Tom Guerin
Aug 3, 2015

Vietnam catching up on itself

Vietnam is a country of contrasts, says Tom Guerin, managing director for TBWA\Group Vietnam where everything is same same, but different

Vietnam catching up on itself

Vietnam is a country of contrasts, says Tom Guerin, managing director for TBWA\Group Vietnam, where everything is same same, but different

In most countries current generations feel they live in a different world, and think differently, from previous generations. In Vietnam this is exponentially the case.

Many of the country’s changes are obvious while others are more subtle. But traditional values still greatly impact modern consumer mindsets, so how can marketers navigate this?

Vietnam is a challenging market. The economy isn’t growing as strongly as before. The fight for market share is getting harder. Successful brands in the country identify the evolving consumer insights in order to transcend contextual norms, and then take a disruptive approach to reach these ‘new’ consumers. Different categories and segments have their own unique insights, but here are five macro ones that epitomise why and how Vietnamese mindsets are evolving:

The traditional rural/urban divide is quickly fading

In this country of 90+ million people rural and urban are now connected in ways they have never been before. This is a huge shift for Vietnam. The main reason, not surprisingly, is higher smartphone and internet penetration. In 2014, smartphone penetration for younger adults in rural areas rose to 28 per cent and 30 per cent for internet penetration. Rates for the entire nation are 36 per cent for smartphones and 43.8 per cent for internet. News, trends and marketing can now be real time in urban and rural areas. What’s more, the rapidly growing infrastructure takes advantage of Vietnam’s unique compact S-shaped geography to provide rural people unprecedented easy access to urban centres.

Traditional cultural insights fuels modern marketing

Obviously, it’s critical that global companies understand traditional Vietnamese cultural mores. But there is also a need to use modern and creative approaches for effective marketing. The Roche We Care For Her breast cancer awareness campaign is a good example of doing both. Traditionally, Vietnamese culture discourages discussing bad things, such as cancer. It’s taboo. This belief means that the campaign to raise awareness of breast cancer has to do so, paradoxically, without focusing on breast cancer. The light-hearted social/digital/event campaign eschewed traditional breast cancer awareness tactics and became a celebration of Vietnamese women. It makes it an everyday joy, for everyone, to care for the women close to them. The campaign turns people into ambassadors for the cause and it’s significantly increasing awareness of the need to get a breast exam.

Authenticity in marketing: walk the talk

Vinamilk is a company that epitomises authenticity. Vinamilk partnered with The National Fund for Vietnamese Children (NFVC) to create the Million glasses of milk fund for underprivileged Vietnamese children campaign. Instead of relying on a traditional advertising campaign about its vision for a ‘taller Vietnam’, Vinamilk delivered free milk to underprivileged children across the country. From its launch in 2008 the campaign has brought Vietnamese children almost 22 million glasses of milk. By living a brand message, rather than just saying one, Vinamilk has become the top brand in the category and one of the most loved brands in Vietnam.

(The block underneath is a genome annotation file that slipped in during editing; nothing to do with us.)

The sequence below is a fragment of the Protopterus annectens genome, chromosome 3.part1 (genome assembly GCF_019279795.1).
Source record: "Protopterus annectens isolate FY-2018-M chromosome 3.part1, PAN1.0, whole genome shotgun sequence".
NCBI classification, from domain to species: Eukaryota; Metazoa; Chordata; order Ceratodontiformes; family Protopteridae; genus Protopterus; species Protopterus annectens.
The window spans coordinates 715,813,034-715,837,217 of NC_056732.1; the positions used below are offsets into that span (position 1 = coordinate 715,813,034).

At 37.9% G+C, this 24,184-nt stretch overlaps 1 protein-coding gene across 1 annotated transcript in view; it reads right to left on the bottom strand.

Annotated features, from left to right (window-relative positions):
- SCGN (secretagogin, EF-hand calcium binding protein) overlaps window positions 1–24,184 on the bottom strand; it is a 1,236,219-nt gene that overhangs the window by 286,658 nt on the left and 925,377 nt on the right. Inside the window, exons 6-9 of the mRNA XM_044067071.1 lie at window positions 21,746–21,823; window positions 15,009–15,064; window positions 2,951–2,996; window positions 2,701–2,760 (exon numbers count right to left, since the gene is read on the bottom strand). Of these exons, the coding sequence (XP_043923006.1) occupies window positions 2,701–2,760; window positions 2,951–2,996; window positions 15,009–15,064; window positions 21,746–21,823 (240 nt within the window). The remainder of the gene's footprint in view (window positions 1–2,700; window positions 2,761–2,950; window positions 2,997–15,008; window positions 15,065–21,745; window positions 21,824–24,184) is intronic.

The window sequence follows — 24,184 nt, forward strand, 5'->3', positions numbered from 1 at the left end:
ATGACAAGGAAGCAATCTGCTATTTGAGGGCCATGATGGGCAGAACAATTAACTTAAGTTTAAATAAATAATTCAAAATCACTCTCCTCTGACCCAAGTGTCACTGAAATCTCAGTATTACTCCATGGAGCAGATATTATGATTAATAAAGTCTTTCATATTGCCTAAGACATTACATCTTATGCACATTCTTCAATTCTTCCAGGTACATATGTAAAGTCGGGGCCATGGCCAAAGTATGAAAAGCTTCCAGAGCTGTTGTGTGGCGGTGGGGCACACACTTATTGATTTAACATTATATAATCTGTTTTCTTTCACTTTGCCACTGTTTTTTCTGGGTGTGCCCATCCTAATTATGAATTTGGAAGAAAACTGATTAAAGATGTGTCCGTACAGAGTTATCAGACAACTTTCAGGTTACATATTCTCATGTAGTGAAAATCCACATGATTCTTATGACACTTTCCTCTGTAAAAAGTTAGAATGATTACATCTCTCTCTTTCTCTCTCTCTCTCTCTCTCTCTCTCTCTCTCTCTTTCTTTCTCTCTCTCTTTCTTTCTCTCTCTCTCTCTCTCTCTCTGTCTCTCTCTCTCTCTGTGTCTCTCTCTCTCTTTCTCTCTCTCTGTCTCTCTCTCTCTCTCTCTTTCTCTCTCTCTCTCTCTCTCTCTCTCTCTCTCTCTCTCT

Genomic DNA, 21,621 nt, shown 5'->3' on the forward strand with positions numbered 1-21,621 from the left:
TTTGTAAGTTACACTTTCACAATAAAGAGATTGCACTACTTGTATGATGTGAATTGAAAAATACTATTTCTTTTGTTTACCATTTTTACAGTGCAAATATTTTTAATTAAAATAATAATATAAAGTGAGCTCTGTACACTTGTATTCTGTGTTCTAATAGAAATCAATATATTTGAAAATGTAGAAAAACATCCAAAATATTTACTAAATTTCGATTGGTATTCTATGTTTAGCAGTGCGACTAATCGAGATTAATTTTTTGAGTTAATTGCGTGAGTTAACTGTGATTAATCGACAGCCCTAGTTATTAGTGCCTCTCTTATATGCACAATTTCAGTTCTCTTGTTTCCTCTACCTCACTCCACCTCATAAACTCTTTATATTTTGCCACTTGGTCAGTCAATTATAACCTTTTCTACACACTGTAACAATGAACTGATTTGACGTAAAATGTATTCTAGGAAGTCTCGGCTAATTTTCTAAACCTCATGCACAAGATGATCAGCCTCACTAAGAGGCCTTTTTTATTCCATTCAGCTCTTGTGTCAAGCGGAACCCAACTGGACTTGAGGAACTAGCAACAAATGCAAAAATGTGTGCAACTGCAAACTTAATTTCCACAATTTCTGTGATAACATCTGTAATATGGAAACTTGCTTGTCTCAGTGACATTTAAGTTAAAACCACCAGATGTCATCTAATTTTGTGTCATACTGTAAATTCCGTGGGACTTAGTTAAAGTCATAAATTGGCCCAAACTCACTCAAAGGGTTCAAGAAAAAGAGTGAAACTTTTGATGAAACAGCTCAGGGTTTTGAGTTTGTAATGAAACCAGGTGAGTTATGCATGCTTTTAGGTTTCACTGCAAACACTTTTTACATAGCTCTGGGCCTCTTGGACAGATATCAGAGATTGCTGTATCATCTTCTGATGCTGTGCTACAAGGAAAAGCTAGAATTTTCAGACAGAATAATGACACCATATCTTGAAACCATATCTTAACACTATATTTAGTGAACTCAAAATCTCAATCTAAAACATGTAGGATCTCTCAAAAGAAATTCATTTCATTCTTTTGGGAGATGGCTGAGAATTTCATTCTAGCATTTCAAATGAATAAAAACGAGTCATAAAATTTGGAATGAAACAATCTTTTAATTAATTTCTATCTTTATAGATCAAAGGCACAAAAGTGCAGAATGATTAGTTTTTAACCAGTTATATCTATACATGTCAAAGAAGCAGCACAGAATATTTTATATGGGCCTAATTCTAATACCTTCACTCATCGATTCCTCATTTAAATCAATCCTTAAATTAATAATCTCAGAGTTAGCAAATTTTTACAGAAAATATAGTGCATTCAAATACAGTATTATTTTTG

More savvy consumers: a challenge and an opportunity

As Vietnam consumers become much more sophisticated and discriminating they act in new ways. Just when marketers find consumers are going in one direction, there’s often an undercurrent that leads to the opposite. According to Kantar Worldpanel (2014) 73 per cent of consumers say they are willing to pay a premium for quality products, but consumers are down trading from brands in some categories to save costs. They’re potentially willing to stay with the brand, however, if it’s a better value. That’s one of the reasons why 62 per cent of categories saw an increase in average pack-size. Moreover, individual consumers are increasingly developing distinct brand requirements by category (For example: ‘I’m willing to pay a premium for beauty, but not for household cleaners’).

The approach to capitalism: no stone left unturned

Vietnam has fallen in love with entrepreneurship. Everyone can be both an employee and an employer - at the same time. According to Q&Me Vietnam Market Research, 70 per cent of Vietnamese report having a “regular side job” in 2014. There is also a strong desire to “capitalize on the most precious assets”: time and space. 5KU Station is a fine example. It started as a temporary restaurant built on a piece of land waiting - longer than originally planned - for a new building. It quickly became a successful business model that uses wasted/frozen real estate projects in Ho Chi Minh City. 5KU uses cheap and reusable materials and minimalistic decoration. There are now three 5KU branches in HCMC with 160 employees. Disruptive marketing like this produces new waves of consumers who demand conventions be broken and rules changed.

Tom Guerin is managing director for TBWA\Group Vietnam






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